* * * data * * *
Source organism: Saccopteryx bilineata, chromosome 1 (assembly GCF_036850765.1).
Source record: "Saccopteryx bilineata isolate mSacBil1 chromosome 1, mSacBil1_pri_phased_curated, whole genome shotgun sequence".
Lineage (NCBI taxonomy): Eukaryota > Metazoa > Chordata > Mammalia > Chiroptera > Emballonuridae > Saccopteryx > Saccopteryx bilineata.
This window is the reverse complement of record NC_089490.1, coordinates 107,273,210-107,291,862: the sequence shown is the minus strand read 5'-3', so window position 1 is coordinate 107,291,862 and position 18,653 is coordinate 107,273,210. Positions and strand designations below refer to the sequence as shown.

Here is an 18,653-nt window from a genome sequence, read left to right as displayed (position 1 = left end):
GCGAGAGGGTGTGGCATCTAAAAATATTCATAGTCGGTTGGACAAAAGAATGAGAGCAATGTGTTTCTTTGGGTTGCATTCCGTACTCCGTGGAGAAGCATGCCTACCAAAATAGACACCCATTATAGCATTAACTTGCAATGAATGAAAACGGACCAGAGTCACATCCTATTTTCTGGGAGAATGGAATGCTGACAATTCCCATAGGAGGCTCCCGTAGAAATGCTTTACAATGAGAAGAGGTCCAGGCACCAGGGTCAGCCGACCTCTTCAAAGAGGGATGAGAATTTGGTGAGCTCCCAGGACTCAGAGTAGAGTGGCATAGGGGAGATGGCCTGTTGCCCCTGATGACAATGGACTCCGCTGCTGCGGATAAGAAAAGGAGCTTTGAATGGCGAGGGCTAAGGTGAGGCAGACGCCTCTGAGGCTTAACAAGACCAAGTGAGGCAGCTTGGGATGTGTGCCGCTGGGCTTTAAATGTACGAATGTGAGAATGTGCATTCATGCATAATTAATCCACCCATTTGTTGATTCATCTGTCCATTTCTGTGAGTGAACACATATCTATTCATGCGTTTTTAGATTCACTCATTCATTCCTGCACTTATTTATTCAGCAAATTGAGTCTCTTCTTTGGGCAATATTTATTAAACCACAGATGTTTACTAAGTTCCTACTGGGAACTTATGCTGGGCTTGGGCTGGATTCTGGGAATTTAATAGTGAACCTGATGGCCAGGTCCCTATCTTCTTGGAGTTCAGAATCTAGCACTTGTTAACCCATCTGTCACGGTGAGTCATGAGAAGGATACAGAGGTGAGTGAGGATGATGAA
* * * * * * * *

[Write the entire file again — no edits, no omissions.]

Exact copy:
Source organism: Saccopteryx bilineata, chromosome 1 (assembly GCF_036850765.1).
Source record: "Saccopteryx bilineata isolate mSacBil1 chromosome 1, mSacBil1_pri_phased_curated, whole genome shotgun sequence".
Lineage (NCBI taxonomy): Eukaryota > Metazoa > Chordata > Mammalia > Chiroptera > Emballonuridae > Saccopteryx > Saccopteryx bilineata.
This window is the reverse complement of record NC_089490.1, coordinates 107,273,210-107,291,862: the sequence shown is the minus strand read 5'-3', so window position 1 is coordinate 107,291,862 and position 18,653 is coordinate 107,273,210. Positions and strand designations below refer to the sequence as shown.

Here is an 18,653-nt window from a genome sequence, read left to right as displayed (position 1 = left end):
GCGAGAGGGTGTGGCATCTAAAAATATTCATAGTCGGTTGGACAAAAGAATGAGAGCAATGTGTTTCTTTGGGTTGCATTCCGTACTCCGTGGAGAAGCATGCCTACCAAAATAGACACCCATTATAGCATTAACTTGCAATGAATGAAAACGGACCAGAGTCACATCCTATTTTCTGGGAGAATGGAATGCTGACAATTCCCATAGGAGGCTCCCGTAGAAATGCTTTACAATGAGAAGAGGTCCAGGCACCAGGGTCAGCCGACCTCTTCAAAGAGGGATGAGAATTTGGTGAGCTCCCAGGACTCAGAGTAGAGTGGCATAGGGGAGATGGCCTGTTGCCCCTGATGACAATGGACTCCGCTGCTGCGGATAAGAAAAGGAGCTTTGAATGGCGAGGGCTAAGGTGAGGCAGACGCCTCTGAGGCTTAACAAGACCAAGTGAGGCAGCTTGGGATGTGTGCCGCTGGGCTTTAAATGTACGAATGTGAGAATGTGCATTCATGCATAATTAATCCACCCATTTGTTGATTCATCTGTCCATTTCTGTGAGTGAACACATATCTATTCATGCGTTTTTAGATTCACTCATTCATTCCTGCACTTATTTATTCAGCAAATTGAGTCTCTTCTTTGGGCAATATTTATTAAACCACAGATGTTTACTAAGTTCCTACTGGGAACTTATGCTGGGCTTGGGCTGGATTCTGGGAATTTAATAGTGAACCTGATGGCCAGGTCCCTATCTTCTTGGAGTTCAGAATCTAGCACTTGTTAACCCATCTGTCACGGTGAGTCATGAGAAGGATACAGAGGTGAGTGAGGATGATGAA